The invention of the present application provides non-pictorial short-stroke symbols, acting as phonic helpers, that give a logical framework upon which one can rapidly learn to read. In the same way that training wheels aid to the process of learning to ride a bicycle, thse non-pictorial short-stroke symbols aid in the process of learning to read.
This system supplements, it does not replace, correct spelling. The student is reading from great or popular literary works, instead of "Dick and Jane". These works are far more stimulating, and thus he reads more. The more he reads, the quicker he recognizes words by sight, and he no longer depends on the non-pictorial short-stroke symbols. The student will be encouraged and motivated by his rapid progress.
An earlier attempt to provide a method for the teaching of reading is that of Hoffman. Hoffman, U.S. Pat. No. 3,426,451, requires eight varieties of typeface and over seventy characters to effect a phonic alphabet. In Hoffman, the numerous typeface styles are required in order to adequately represent the many variations of pronunciation in individual letters (e.g. there are eight typeface forms for the letter "O"). Unlike Hoffman, the invention of the present application utilizes non-pictorial short-stroke symbols, rather than variations in typeface, to effect vowel and diphthong pronunciation.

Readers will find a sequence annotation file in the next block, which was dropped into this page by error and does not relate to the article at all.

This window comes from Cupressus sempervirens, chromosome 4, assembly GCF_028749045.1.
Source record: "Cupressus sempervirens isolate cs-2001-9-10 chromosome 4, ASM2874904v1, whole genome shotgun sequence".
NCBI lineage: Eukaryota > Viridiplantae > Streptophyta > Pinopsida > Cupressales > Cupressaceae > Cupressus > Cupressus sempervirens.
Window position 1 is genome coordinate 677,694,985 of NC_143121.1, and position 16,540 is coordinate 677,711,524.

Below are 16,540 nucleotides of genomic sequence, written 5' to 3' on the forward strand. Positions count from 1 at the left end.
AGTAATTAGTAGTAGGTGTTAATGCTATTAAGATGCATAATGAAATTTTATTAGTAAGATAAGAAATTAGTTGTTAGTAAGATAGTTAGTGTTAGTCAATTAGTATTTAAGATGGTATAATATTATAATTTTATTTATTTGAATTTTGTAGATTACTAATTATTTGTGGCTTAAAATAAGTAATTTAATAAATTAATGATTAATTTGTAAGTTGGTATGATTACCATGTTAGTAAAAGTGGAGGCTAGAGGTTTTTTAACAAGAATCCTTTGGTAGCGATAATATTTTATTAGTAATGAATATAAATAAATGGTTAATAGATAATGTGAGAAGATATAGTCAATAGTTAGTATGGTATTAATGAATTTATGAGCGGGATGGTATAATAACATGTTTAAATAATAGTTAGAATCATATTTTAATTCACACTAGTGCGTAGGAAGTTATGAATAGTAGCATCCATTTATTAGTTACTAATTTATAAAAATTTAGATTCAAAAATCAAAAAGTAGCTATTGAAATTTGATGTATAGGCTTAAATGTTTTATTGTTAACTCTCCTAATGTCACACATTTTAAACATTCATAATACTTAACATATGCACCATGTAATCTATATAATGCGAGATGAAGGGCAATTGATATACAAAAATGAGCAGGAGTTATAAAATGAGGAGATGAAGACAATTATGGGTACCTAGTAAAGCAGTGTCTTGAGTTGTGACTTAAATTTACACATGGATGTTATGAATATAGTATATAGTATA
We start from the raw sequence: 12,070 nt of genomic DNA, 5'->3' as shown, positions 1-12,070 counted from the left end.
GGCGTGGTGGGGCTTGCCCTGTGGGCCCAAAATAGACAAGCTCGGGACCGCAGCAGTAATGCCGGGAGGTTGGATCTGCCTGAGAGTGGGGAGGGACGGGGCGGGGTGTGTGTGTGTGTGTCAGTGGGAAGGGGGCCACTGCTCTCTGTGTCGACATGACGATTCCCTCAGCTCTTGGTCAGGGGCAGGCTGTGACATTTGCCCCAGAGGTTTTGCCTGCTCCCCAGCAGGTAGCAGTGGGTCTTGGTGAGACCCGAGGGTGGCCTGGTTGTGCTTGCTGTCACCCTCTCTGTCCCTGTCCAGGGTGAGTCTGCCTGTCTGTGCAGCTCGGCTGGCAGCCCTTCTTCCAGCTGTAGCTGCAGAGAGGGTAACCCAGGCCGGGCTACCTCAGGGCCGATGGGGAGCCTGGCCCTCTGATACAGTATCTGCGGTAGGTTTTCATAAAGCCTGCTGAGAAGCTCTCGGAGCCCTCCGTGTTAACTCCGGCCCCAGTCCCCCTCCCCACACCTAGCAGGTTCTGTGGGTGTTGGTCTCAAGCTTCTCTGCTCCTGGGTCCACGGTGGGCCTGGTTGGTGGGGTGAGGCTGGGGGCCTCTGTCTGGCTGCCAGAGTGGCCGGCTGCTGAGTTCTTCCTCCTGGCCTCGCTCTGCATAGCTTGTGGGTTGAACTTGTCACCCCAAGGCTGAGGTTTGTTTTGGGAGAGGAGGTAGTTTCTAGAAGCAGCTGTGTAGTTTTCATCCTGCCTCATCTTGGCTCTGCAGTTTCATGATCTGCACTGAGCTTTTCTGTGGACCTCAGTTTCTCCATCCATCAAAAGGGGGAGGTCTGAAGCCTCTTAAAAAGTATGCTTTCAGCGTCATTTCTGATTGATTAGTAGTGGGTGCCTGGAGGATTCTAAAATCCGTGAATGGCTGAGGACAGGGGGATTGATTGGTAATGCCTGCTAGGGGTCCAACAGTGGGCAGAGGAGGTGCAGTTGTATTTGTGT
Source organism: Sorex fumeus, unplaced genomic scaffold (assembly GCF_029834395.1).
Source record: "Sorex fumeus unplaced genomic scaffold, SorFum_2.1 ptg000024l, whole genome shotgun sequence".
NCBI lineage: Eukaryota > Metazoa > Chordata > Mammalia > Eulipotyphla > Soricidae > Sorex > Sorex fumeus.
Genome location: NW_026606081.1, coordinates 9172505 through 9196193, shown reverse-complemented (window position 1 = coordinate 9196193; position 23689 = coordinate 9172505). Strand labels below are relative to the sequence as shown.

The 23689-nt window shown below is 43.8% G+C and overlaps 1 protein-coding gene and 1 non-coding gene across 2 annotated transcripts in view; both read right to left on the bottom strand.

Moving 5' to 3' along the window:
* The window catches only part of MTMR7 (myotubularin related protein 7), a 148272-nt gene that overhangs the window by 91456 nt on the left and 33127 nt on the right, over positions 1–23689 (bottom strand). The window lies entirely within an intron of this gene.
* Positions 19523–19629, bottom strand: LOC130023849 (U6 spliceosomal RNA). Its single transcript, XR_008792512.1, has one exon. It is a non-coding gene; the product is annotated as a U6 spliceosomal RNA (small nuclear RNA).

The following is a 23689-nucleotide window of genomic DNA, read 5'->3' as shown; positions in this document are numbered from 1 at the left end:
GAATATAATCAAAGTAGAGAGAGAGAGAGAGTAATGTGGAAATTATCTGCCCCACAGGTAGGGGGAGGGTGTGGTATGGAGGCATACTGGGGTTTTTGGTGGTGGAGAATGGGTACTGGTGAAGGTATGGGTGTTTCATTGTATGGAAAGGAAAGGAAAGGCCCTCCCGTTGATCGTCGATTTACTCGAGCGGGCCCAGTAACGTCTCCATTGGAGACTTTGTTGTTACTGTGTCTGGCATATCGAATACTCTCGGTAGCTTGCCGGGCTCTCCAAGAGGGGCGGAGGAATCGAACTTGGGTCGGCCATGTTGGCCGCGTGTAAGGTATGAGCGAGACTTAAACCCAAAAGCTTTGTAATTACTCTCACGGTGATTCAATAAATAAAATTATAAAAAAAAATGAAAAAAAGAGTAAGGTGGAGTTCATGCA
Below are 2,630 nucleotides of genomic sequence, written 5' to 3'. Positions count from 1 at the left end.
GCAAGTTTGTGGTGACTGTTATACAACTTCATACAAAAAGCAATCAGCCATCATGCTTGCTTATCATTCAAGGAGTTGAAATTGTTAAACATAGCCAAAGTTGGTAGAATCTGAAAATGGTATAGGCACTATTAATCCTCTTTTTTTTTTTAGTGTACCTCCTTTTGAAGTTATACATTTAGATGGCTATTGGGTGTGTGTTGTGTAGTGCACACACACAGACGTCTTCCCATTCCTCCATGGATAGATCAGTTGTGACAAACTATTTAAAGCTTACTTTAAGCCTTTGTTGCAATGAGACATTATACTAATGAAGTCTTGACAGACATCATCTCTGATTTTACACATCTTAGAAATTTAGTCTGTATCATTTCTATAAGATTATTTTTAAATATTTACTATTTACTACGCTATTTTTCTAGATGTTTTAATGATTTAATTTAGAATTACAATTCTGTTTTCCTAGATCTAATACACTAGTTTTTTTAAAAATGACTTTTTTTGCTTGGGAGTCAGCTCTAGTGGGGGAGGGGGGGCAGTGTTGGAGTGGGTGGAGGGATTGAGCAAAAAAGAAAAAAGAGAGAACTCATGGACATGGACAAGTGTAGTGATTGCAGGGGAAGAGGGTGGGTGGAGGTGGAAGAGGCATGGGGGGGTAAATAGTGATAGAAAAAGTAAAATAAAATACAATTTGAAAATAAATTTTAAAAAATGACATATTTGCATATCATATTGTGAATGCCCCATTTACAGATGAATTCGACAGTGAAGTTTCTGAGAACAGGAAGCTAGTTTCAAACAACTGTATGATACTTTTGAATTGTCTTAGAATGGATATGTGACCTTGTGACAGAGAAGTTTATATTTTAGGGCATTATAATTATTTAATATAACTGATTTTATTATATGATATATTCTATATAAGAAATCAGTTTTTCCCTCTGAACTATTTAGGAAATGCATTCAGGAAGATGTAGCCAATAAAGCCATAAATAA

FIG. 1 illustrates non-pictorial short-stroke symbols and their sound, with examples of usage.
FIG. 2 illustrates usage of suprascript letters to provide a more logical development of pronunciation.
FIG. 3 illustrates methods of differentiating between the system's active class and passive class of letters.
FIGS. 4, 5, and 6 illustrate identification of those combinations of letters which when combined to form a single sound, have a sound different than that would be expected from their individual letters.
FIG. 7 illustrates method for denoting syllables.
FIG. 8 illustrates sound of consonants unmodified by non-pictorial short-stroke symbols.
FIG. 9 illustrates sound of the letter "I" unmodified by non-pictorial short-stroke symbols.
FIG. 10 illustrates sound of the letter "C" with and without an S suprascript.
FIG. 11 illustrates use of non-pictorial short-stroke symbols, suprascript letters, active and passive classes and syllable notation in a sentence.
Referring to FIG. 1, the alphabet of the present invention can be seen to comprise a system wherein non-pictorial short-stroke practical symbols are placed under the appropriate letters. These symbols are designed to have an appearance suggestive of, or readily identifiable with, the sounds they represent. These symbols have a consistent sound in and of themselves, independent and independently of any letter or letters.